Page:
The high price of going green: Is greenflation here to stay?

Sustainability director claims there is nothing to worry about – here's why

The high price of going green: Is greenflation here to stay?

The recent United Nations Climate Change Conference (COP26) in Glasgow generated a flood of climate pledges and promises, but nothing anyone hasn’t heard before. However, a new word has popped up that piqued the concerns of investors who were tuning in: greenflation.

Environmental, social and governance (ESG) investing has seen unprecedented growth over the past two years, and with it comes the unintended effect of greenflation –  price surges inenergy, power, and minerals needed to transition to a green economy.

The more expensive the metals and minerals become to create renewable technologies, the more difficult it is to stop global warming in its tracks. Some even say the sudden push for a green economy could be the reason it fails.

However, Martin Grosskopf, director for sustainable investing at AFG Management, suggested this inflation link is “dubious,” stating that there is little to no evidence that its inflationary pressures will be here to stay.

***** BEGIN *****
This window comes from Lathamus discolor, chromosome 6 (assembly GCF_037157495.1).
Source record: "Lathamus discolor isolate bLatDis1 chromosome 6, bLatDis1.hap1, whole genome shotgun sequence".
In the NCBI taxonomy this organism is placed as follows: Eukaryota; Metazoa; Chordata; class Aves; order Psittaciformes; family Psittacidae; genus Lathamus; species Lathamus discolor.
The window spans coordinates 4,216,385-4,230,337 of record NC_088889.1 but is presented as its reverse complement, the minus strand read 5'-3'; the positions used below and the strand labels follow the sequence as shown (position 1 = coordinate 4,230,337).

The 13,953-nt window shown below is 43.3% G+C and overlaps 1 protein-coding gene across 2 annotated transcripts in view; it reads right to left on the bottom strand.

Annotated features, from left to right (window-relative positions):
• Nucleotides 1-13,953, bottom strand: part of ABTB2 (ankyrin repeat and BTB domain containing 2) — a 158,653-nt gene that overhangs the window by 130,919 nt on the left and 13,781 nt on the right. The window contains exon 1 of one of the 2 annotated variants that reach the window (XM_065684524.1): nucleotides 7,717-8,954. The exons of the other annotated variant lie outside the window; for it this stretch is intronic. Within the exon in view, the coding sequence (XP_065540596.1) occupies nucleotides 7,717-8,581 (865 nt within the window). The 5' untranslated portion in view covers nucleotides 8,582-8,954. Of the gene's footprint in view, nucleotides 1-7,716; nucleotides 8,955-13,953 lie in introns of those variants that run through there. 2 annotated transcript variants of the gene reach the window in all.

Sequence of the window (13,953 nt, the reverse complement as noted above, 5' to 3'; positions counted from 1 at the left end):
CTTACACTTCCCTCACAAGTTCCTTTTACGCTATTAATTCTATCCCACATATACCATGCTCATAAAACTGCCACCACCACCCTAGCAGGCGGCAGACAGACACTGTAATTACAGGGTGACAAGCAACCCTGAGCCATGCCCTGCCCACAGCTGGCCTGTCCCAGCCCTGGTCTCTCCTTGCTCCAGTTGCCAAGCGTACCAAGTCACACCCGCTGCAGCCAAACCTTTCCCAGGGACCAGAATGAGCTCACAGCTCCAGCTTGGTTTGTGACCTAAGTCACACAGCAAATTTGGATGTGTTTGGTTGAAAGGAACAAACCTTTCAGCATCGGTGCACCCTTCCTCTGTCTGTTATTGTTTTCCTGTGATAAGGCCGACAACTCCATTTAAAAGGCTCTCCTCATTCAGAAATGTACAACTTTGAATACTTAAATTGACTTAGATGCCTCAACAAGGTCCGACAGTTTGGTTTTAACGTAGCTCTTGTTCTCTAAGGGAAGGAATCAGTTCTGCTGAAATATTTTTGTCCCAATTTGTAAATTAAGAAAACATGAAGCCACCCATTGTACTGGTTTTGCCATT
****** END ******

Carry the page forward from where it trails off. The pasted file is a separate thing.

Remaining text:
Grosskopf argued that what is currently being observed is cyclical and ever-changing, as economic and financial markets always are. The common assumption for greenflation is that ESG strategies are directing capital away from fossil fuel sectors, but that is not necessarily the case.

In fact, most ESG funds have minor deviations in positioning from their mainstream counterparts, and this lack of deviation is expected to be sustained amid hesitance on the long-term viability of ESG initiatives.

“And while a great deal of emphasis has been placed on the few large investors who have divested from oil, gas or coal, many institutional investors continue to maintain their focus on key ESG issues,” Grosskopf said. “This has ensured that capital is not diverted away from carbon-intensive industries, and even those that have divested from their public holdings often continue to invest through private market exposure.”

Ultimately, Grosskopf assured ESG’s impact on prices will not be structural. Other regions could pioneer in other types of renewable materials and technologies as governments rush to maximize essential resources like what the Middle East did in the fossil fuel era.

“That said, recent increases in power prices within parts of Europe and in China are less indicative of inflationary forces than of the policy challenges of the transition,” Grosskopf said.

Other experts also claimed overall costs for the industry should trend downwards in due time. If anything, greenflation is the short-term result of a sudden game of a green catch-up.